Congress should also pass the Protecting the Right to Organize Act86 to give private sector workers the ability to exercise their right to come together in strong unions; this would be the most significant improvement to U.S. labor law in more than 80 years. In particular, the law increases workers’ access to fair union elections; introduces enforceable penalties against corporations that violate workers’ rights; and closes legal loopholes that frequently allow corporations to stop workers from unionizing through stalling tactics, harassment, and scare tactics. It also codifies the ABC test into bargaining law, providing greater protections for workers who are often misclassified, and strengthens joint employer protections that empower workers to bargain with all the companies that control the terms and conditions of their employment.
Disabled people struggled during the pandemic and ensuing economic fallout, and they continue to struggle as the economy rebounds. More must be done to reduce the employment and wage gaps between disabled and nondisabled workers, which often leave disabled people at severe economic disadvantages. Labor market analysis of 2021 demonstrates that disabled people have the worst employment outcomes within all demographic groups. To build a more stable and higher-growth U.S. labor market, the federal government should center employment outcomes of disabled workers in order to reduce gaps across other demographics—as workers of all genders, races, and ages are also disabled. The government should utilize its vast resources to help the disability community by strengthening disability and safety net programs that help disabled people obtain and maintain economic stability.
Appendix: How is disability assessed?
The data used in this report are from the Integrated Public Use Microdata Series-Current Population Survey.87 The Current Population Survey (CPS) is a monthly survey of households that is used to assess the labor force. In 2021, more than 31 million people, or 11.9 percent, within the civilian noninstitutional population were identified as having a disability88—an increase of 1.2 million people compared with 2020.89 Since 2008, the CPS has included questions to identify people with a disability:90
This month we want to learn about people who have physical, mental, or emotional conditions that cause serious difficulty with their daily activities. Please answer for household members who are 15 years old or over.
- Is anyone deaf or does anyone have serious difficulty hearing?
- Is anyone blind or does anyone have serious difficulty seeing even when wearing glasses?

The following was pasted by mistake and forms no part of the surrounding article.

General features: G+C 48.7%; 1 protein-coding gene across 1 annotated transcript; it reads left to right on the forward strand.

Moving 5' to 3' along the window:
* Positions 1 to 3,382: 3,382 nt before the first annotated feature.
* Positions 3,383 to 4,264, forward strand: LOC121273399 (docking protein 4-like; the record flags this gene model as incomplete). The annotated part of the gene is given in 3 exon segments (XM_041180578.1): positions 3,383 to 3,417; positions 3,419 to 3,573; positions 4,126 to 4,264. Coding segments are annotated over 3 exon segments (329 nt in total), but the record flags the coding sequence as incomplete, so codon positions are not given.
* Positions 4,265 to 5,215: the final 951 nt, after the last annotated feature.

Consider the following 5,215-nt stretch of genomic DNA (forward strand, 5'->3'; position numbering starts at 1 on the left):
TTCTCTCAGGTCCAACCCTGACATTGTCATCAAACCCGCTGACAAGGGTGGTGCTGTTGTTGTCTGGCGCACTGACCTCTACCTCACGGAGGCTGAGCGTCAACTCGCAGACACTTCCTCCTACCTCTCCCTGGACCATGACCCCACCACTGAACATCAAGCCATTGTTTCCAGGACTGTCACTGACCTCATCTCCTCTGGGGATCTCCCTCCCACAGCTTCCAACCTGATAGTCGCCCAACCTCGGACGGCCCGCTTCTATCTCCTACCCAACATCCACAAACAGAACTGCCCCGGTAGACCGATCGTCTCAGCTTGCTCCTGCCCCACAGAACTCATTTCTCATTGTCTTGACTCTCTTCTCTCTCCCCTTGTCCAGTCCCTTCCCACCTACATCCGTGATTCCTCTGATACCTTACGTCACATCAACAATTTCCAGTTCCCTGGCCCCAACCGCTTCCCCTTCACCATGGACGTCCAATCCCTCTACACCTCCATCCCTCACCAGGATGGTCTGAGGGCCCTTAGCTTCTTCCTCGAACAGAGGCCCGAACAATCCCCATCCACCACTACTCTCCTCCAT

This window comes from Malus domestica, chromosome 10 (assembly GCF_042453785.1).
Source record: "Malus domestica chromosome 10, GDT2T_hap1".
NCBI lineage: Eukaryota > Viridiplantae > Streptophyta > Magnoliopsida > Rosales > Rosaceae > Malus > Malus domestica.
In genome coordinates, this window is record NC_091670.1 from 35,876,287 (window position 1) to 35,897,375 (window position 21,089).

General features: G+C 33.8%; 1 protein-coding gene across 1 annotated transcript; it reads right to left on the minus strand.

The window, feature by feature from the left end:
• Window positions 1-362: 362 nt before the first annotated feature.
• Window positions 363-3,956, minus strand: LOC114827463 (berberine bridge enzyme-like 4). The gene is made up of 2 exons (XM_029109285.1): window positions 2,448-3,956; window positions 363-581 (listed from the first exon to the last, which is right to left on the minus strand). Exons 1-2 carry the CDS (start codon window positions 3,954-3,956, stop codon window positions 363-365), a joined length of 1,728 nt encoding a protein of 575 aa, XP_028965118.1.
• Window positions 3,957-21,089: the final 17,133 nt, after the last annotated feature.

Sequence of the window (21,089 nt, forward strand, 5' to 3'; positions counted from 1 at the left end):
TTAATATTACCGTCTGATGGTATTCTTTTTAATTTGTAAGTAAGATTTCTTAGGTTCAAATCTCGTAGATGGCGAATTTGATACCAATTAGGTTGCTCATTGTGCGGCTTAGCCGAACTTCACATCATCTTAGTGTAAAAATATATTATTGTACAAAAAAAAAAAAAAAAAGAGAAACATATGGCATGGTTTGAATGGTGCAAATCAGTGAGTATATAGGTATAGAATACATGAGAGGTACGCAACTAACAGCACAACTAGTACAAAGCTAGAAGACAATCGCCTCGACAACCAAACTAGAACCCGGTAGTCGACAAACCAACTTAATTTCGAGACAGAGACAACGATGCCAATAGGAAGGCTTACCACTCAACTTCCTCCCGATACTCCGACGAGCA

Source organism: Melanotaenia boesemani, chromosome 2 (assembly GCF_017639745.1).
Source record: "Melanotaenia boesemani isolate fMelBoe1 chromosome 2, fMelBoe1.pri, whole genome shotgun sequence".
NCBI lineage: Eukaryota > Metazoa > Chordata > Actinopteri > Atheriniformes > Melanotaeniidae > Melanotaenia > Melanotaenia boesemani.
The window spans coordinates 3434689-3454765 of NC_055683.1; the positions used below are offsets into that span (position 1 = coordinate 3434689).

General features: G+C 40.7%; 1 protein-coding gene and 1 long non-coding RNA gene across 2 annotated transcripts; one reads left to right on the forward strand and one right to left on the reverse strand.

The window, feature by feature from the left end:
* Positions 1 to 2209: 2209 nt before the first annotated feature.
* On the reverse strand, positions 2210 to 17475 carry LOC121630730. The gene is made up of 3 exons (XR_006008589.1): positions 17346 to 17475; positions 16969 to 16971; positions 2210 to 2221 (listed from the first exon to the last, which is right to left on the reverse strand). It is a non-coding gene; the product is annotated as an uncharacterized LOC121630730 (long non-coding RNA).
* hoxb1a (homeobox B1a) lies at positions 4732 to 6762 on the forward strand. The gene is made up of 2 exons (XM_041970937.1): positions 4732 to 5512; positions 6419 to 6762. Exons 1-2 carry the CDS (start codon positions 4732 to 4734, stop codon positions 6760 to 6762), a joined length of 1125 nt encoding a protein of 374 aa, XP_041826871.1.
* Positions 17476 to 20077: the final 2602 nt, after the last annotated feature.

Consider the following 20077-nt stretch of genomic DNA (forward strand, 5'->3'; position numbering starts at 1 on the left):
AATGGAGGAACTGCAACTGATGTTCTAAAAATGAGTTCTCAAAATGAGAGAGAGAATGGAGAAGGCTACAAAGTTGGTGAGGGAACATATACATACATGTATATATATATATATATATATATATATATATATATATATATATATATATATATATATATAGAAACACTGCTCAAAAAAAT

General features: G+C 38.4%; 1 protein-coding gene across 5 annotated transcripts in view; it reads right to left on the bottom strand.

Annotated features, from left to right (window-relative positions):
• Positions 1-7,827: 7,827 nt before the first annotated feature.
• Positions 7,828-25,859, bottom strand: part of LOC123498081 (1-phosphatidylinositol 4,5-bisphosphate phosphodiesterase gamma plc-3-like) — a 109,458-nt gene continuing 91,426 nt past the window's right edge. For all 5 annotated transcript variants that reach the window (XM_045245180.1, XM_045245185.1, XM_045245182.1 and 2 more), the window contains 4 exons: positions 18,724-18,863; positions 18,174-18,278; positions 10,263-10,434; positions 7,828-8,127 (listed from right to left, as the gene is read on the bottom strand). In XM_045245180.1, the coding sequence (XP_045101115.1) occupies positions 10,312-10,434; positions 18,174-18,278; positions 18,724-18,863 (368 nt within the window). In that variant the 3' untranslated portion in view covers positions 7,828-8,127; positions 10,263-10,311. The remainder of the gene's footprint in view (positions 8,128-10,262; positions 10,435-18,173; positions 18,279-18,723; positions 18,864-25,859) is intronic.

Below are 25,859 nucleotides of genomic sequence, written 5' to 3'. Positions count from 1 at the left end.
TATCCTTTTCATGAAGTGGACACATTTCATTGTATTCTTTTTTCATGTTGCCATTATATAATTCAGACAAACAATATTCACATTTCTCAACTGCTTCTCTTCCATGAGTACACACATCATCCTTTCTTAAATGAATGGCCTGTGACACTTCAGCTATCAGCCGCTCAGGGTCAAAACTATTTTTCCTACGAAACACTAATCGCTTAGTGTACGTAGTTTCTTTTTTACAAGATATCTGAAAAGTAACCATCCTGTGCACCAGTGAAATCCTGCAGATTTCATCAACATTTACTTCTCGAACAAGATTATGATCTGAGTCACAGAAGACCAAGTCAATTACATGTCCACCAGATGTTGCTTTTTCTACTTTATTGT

- Because of a physical, mental, or emotional condition, does anyone have serious difficulty concentrating, remembering, or making decisions?
- Does anyone have serious difficulty walking or climbing stairs?
- Does anyone have difficulty dressing or bathing?
- Because of a physical, mental, or emotional condition, does anyone have difficulty doing errands alone such as visiting a doctor’s office or shopping?
Other estimates of disability prevalence in the United States find that 1 in 4 Americans have a disability.91 Given the focus on the civilian noninstitutional population, the CPS is not intended to provide an accurate representation of the entire disabled population—by definition, it excludes those who are active-duty members in the U.S. armed forces, or those in carceral settings or residential care facilities.92 However, the framing of the CPS questions likely underestimates the prevalence of disability even within the civilian noninstitutional population. In fact, the U.S. Bureau of Labor Statistics explains that “the relatively small number of disability-related questions in the CPS could fail to identify some people with disabilities.”93 This issue is likely to be particularly acute among some communities of color. For instance, 5.7 percent of Asian people within the civilian noninstitutional population were identified as having a disability;94 this is likely an undercount, reflective of cultural norms, stigma, and data collection issues.95
While collecting data on people with disabilities in the labor force is a welcome and necessary step, the Bureau of Labor Statistics must work to improve its methodology.
The authors would like to thank Nicole Lee Ndumele, Aurelia Glass, Christian E. Weller, Karla Walter, Marquisha Johns, Arohi Pathak, Emily DiMatteo, Ari Ne’eman, and Glenn Adler for their input.